I’m trying to spot the signs for the airport but the rain is scrambling the letters. As I search for the wipers, I hear a honk. Looking up, I see a truck coming toward me. I let go of the wheel and throw my hands in front of my face. I feel the front of the car rise up and, when I take my hands away, my bonnet ploughs into a hedge as the truck rumbles on behind me. Doesn’t even stop, the sod, and I’m shaking too much to make out the number plate in my rear view mirror so now I can’t report him.

A noise comes from my handbag. I reach inside for my phone. It’s smaller than I remember. Looks like one of the calculators Clive carries in his blazer pocket. Someone has taped over most of the buttons, leaving just one which someone has painted green. I should ignore it. I don’t have time for a call now. But, what if it’s Clive? What if he’s arrived early and I’m not there? I put the phone to my ear.

“Mum, thank God,” the woman on the other end says. “We’ve been terribly worried. Are you okay?”

There’s a knot of branches over my bonnet which I shan’t concern Valerie with. She’ll get all het up. I’ll tell Clive when I get to the airport. He’ll know how to fix the paint if it’s scratched. “Everything’s fine, dear.”

“Janet called—”

“Who?”

“Janet. Your neighbour. How did you get the keys?”

“I always leave them on the hook.”

“They were with your pills in the safe.”

“My keys aren’t at the bank.”

“Never mind,” she says, sounding like she’s running. “Where are you?”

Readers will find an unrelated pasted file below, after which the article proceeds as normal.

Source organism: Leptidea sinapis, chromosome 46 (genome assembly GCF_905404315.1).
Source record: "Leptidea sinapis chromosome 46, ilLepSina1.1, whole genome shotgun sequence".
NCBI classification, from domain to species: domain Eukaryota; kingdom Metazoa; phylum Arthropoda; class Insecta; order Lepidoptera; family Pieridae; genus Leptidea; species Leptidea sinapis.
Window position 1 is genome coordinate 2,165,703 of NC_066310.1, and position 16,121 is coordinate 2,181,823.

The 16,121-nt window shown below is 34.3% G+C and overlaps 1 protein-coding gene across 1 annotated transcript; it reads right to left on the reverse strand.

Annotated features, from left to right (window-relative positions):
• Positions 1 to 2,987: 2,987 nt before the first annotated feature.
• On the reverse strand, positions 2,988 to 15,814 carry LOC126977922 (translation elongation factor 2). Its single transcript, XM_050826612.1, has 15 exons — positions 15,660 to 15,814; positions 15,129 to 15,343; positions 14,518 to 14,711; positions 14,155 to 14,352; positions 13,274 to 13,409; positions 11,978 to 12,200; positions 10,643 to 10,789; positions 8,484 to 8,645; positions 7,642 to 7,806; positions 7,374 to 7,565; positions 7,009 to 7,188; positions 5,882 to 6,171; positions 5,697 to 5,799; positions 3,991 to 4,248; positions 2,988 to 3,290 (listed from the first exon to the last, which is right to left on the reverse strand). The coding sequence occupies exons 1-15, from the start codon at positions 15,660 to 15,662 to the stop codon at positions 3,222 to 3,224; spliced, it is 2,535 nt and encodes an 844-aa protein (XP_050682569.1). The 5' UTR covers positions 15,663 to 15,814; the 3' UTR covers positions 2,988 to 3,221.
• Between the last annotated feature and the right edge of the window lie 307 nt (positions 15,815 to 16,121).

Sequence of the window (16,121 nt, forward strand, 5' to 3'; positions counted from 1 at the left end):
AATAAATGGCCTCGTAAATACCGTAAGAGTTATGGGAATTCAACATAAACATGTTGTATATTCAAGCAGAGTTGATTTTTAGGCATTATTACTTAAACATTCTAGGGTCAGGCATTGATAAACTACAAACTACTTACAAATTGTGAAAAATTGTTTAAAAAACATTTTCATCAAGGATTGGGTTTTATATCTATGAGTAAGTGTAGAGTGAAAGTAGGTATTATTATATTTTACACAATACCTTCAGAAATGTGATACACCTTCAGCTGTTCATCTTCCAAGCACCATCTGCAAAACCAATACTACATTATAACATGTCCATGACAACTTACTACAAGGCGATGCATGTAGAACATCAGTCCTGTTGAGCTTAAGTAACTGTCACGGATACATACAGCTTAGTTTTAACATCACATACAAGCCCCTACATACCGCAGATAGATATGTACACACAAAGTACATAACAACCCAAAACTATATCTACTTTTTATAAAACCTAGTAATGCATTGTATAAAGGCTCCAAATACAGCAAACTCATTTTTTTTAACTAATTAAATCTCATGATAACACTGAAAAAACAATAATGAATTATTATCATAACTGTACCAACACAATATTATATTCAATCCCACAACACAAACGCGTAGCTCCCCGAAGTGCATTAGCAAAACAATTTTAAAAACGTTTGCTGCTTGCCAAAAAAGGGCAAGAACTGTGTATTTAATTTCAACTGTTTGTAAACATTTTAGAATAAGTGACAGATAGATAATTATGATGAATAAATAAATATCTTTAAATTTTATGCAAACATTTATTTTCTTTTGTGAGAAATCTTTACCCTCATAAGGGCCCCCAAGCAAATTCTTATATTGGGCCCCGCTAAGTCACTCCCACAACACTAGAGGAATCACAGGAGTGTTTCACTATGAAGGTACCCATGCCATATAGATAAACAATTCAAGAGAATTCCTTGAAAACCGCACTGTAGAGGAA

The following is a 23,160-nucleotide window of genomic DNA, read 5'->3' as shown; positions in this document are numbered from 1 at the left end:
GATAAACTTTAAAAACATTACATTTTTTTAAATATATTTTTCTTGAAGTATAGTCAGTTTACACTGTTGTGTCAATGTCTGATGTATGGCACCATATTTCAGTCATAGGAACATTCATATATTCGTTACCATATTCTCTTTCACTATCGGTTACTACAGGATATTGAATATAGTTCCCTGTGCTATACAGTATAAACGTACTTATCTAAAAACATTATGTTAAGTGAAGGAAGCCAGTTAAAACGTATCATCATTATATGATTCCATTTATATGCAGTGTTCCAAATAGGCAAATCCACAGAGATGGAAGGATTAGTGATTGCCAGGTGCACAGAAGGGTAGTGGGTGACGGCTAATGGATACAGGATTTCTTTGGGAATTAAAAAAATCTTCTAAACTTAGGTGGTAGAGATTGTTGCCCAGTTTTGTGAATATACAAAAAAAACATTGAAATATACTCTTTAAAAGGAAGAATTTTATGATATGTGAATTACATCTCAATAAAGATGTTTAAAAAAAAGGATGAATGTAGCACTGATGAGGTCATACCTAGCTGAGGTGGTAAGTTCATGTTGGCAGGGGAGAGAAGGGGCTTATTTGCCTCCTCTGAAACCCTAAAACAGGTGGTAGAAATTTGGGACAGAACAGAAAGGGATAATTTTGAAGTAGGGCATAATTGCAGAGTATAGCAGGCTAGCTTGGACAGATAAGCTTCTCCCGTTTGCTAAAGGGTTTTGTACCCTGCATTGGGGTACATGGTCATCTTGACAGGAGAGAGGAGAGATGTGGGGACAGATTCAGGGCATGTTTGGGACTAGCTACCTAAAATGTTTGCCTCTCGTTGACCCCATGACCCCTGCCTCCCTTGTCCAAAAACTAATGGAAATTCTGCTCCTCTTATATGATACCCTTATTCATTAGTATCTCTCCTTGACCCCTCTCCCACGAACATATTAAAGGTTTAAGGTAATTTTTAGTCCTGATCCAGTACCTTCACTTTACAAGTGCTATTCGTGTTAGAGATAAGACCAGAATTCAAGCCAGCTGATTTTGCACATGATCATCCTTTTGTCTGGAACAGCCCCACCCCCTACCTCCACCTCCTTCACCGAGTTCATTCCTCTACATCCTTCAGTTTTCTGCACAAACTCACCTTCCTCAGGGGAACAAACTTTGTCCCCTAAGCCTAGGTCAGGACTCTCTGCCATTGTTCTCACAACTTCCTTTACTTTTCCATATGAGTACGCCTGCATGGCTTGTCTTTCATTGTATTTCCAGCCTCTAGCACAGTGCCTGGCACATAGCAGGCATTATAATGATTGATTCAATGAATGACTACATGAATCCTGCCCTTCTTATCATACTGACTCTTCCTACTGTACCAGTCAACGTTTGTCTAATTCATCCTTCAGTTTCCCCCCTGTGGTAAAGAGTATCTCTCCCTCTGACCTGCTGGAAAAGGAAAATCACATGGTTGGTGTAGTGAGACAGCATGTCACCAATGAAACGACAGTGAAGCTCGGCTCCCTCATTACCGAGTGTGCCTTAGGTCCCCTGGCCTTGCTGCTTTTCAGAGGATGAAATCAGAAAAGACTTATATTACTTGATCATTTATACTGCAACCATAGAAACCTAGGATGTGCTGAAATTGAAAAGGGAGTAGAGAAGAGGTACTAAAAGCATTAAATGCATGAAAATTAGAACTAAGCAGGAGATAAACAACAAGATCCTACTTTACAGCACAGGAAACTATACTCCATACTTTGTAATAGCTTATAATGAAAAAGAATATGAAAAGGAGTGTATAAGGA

“I’m on my way to pick your dad up from the airport. We’ll be back presently.”

Valerie sighs. “Dad’s gone, mum.”

“To Hamburg, yes I know. But he’s back today.”

“What I meant was—” She sniffles. “Is there anything familiar around you?”
“Who?”

“Any road signs? Houses? Pubs?”

I look around. I don’t think I’ve been this way before. All I can see is a hedge. How have I ended up like this? I put the phone down and reach for the menthols in my hand bag. They always help me think straight. I’ve not had a ciggy so far today. No wonder I feel so confused. I light one up and, after a few drags, feel calmer. As I go to tip the ashes into the tray I find it’s already full. I’d never have left it like that. Someone’s been in here.

No time to worry about an intruder now, though. The sky is starting to darken. I’ve got to get to the airport. I start the engine and place down my cigarette so I can use both my hands to reverse. With a clunk, the car backs off the verge and I’m back on the road.

The sooner I get to the Clive, the sooner everything will be okay. I pull away but it’s hard to see. Someone must be having a bonfire. Smoke is filling the car. I open the window to get some fresh air but the air becomes thicker. I’ve let in all the smoke now, silly me. I should have kept it shut, waited until I’d passed. This is why I hate driving in the country.

There’s a spark of light in the rear-view mirror. Blue. Must be the police. The vehicle’s too small to be an ambulance. I’ve been speeding haven’t I? Criminalising the law abiding is a business for them these days. Well, I won’t let them pull me over. I’ll never get to the airport in time. I’ll have to lose them. Should be easy with the density of these bonfire fumes.

I hit the brakes, turn around and push the accelerator to the floor. I’ll be there in a minute, Clive, my dear, don’t you worry. I’ll be there.

Clodagh Woulfe

The house stood at the top of the hill, perfectly poised to absorb the beauty. Below were fields, green and fertile dotted with animals. Cows tugged at the grass, munching and chomping, lambs suckled and bleated, horses snorted and swished their tails. A hawk swooped above, gliding on the winds that streamed through the gap in the purple hued mountains. Above, a jet, America bound.

And she stood, her head watching the tail smoke dissipate into the atmosphere. 300 people, their ears plugged into some form of distraction from the square foot of space they were wedged into. And she was grateful that she was firmly on the ground, surrounded by the sounds of quietness.